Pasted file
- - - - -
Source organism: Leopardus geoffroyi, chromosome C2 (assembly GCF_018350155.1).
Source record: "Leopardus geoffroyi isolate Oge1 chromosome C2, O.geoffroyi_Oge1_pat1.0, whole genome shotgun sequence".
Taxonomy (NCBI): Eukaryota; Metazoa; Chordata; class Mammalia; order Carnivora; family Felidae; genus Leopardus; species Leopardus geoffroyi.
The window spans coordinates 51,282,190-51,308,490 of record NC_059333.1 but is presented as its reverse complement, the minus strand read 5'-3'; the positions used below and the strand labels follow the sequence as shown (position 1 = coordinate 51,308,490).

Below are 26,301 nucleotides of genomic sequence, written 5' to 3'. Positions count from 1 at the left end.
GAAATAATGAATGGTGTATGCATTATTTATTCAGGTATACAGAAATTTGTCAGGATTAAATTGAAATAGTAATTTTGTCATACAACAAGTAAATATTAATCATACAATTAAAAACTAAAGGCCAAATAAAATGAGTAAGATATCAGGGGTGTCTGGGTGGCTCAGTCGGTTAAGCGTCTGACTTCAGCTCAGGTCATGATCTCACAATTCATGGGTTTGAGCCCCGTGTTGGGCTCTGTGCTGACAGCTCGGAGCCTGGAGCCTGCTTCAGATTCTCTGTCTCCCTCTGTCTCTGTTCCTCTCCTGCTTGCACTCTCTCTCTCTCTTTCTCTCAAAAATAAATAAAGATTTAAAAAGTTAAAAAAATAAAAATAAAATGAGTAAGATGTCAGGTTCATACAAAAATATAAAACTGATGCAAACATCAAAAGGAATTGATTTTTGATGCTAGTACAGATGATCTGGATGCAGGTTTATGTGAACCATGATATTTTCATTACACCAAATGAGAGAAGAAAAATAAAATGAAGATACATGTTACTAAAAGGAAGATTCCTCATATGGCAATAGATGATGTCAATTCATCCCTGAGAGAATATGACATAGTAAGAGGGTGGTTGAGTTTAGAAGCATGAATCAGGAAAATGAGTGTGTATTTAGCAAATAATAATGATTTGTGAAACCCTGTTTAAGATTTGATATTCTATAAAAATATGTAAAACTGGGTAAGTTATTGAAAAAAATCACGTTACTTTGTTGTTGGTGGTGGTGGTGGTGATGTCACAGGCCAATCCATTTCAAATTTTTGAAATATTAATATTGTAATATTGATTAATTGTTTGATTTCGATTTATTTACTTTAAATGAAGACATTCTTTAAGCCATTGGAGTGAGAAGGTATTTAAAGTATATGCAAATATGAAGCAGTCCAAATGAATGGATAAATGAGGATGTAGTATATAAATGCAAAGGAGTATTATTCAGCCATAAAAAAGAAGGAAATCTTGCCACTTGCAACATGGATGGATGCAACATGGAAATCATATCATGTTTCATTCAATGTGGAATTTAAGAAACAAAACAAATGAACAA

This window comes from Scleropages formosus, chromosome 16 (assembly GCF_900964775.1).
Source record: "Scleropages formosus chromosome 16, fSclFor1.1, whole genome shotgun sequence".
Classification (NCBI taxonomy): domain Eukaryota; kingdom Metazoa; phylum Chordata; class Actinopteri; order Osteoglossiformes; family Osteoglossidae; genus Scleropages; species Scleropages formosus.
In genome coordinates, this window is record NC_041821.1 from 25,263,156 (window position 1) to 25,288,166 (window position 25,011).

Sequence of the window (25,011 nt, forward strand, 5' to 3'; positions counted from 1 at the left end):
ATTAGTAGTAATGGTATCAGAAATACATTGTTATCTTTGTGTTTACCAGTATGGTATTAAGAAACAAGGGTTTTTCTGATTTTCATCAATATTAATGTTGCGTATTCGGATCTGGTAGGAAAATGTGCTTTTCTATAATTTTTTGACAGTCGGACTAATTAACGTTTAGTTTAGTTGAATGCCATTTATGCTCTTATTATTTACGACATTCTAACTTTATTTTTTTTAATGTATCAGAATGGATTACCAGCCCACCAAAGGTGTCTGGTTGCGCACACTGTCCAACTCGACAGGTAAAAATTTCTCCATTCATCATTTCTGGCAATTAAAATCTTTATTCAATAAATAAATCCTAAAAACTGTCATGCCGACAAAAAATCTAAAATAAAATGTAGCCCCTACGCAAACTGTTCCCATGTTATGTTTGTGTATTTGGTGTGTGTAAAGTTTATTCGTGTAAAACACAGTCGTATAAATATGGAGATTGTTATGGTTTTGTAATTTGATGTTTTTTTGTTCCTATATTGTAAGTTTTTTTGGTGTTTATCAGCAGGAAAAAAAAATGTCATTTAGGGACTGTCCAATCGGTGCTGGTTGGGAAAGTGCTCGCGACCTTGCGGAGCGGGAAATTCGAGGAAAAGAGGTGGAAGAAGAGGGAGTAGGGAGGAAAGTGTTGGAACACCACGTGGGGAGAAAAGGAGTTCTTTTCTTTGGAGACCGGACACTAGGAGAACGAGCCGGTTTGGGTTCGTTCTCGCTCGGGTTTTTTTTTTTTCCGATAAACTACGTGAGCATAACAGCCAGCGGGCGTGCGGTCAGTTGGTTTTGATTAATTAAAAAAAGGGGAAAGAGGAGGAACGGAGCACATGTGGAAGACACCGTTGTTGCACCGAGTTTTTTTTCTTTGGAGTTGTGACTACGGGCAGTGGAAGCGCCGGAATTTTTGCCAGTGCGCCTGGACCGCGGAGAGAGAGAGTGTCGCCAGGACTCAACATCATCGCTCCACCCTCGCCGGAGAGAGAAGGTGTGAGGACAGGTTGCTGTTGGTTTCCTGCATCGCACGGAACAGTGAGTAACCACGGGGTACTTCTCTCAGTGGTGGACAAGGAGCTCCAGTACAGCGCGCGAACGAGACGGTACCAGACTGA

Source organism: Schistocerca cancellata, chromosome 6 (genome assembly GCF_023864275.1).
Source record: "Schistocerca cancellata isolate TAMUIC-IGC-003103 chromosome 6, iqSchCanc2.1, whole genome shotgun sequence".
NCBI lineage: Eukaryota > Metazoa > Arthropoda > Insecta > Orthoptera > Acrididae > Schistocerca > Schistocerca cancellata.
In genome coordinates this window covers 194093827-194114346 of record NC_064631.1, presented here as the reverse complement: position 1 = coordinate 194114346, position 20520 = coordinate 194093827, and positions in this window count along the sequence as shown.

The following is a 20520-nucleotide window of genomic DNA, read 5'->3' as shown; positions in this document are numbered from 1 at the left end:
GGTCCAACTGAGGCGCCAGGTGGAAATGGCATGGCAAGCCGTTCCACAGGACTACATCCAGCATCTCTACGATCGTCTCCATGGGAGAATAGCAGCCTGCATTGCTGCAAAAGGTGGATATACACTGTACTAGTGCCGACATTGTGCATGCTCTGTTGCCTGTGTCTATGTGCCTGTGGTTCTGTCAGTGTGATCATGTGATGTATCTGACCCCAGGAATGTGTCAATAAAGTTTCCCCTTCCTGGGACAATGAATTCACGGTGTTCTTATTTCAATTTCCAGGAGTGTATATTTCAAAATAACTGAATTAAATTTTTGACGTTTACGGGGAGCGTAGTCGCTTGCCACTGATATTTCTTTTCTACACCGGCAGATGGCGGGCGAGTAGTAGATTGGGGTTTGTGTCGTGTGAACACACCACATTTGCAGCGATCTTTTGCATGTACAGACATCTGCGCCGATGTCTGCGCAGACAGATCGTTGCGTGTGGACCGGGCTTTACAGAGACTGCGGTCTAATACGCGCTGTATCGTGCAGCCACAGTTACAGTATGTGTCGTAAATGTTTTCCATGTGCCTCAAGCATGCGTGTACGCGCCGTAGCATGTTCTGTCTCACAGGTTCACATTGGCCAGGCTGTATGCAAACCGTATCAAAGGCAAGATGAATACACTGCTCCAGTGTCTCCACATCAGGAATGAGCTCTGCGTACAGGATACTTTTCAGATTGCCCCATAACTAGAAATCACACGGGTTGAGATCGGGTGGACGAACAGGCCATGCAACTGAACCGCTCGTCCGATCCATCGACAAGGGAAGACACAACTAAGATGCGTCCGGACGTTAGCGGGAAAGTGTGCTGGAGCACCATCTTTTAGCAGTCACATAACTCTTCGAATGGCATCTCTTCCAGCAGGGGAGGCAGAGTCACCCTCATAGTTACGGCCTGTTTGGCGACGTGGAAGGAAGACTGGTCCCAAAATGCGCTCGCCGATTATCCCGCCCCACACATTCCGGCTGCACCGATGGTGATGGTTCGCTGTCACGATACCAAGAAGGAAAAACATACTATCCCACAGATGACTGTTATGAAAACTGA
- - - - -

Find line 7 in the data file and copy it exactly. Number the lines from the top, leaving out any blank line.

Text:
This window comes from Scleropages formosus, chromosome 16 (assembly GCF_900964775.1).